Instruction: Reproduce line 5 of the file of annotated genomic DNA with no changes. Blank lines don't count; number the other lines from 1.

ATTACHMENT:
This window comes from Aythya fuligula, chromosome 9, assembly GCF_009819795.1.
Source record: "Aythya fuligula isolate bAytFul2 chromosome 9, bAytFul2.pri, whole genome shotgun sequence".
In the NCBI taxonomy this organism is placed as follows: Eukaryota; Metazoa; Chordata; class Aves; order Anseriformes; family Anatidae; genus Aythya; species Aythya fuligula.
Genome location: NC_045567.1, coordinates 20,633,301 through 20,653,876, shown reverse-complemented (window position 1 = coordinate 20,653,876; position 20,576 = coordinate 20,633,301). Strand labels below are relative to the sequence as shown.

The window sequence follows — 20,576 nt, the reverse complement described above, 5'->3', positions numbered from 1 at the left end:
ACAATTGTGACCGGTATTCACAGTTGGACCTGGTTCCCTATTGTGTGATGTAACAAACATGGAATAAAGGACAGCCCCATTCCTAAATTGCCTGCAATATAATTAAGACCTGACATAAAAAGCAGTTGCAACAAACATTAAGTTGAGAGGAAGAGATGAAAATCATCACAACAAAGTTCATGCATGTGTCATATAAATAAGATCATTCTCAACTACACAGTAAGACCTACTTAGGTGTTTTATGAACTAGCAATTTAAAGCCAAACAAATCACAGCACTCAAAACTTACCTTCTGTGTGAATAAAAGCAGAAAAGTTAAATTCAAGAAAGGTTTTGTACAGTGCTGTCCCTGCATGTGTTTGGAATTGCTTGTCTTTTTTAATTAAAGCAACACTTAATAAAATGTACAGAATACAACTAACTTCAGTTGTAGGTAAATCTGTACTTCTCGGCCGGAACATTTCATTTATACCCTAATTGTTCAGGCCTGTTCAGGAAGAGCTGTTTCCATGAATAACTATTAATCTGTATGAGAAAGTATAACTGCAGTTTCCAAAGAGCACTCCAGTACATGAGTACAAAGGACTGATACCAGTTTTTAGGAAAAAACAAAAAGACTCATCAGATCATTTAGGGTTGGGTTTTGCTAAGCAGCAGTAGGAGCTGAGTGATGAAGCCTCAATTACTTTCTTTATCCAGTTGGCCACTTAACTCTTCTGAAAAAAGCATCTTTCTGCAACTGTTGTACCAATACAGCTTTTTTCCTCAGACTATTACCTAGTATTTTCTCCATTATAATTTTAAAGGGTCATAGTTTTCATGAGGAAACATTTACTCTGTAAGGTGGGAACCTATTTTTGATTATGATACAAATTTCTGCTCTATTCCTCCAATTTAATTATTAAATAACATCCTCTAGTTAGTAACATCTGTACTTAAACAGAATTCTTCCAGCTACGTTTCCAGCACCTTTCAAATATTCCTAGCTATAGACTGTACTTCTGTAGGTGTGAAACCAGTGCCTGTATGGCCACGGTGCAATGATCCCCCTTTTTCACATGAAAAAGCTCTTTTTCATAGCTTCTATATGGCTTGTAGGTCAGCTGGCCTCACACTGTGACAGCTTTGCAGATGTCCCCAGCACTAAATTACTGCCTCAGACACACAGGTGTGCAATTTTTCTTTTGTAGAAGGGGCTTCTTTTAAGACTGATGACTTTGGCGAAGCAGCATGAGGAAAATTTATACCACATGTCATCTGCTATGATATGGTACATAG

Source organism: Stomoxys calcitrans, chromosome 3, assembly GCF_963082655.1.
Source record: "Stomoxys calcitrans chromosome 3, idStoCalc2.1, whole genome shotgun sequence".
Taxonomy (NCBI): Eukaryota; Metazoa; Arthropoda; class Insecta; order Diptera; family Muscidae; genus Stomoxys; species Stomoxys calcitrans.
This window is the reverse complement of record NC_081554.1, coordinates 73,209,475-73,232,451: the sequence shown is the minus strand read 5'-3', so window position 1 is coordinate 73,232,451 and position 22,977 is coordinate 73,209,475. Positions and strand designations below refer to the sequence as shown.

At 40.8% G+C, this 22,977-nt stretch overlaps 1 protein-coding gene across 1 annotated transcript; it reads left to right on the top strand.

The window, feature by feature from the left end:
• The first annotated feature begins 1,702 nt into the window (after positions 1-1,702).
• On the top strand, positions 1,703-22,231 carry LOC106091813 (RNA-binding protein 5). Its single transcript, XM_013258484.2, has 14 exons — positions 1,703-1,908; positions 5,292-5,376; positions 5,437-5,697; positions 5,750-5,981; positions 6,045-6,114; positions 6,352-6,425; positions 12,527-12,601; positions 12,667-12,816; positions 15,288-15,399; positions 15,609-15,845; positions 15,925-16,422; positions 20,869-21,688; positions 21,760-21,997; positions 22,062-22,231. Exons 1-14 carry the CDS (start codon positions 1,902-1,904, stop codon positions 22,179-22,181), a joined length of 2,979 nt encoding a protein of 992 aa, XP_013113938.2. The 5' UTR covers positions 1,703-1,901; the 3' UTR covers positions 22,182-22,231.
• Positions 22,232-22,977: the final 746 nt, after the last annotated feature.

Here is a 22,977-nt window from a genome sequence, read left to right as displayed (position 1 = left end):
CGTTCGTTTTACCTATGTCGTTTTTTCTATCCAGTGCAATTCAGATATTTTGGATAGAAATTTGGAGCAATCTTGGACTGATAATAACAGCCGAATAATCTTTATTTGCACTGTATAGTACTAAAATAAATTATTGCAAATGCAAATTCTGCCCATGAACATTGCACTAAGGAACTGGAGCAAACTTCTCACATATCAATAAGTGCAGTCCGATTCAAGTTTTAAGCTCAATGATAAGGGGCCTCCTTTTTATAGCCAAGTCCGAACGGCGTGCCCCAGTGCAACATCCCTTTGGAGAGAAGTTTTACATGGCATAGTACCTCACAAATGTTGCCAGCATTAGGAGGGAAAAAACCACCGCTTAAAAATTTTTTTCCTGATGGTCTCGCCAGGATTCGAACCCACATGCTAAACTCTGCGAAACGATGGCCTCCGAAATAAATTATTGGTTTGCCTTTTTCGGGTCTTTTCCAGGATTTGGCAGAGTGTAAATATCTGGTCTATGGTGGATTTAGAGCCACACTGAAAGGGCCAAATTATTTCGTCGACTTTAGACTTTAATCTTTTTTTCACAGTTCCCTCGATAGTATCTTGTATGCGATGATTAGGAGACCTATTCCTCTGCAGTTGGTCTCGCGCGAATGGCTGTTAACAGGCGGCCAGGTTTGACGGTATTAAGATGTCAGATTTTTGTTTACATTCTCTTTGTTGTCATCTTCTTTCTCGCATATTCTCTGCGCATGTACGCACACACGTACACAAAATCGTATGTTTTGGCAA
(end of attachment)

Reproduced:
The window sequence follows — 20,576 nt, the reverse complement described above, 5'->3', positions numbered from 1 at the left end: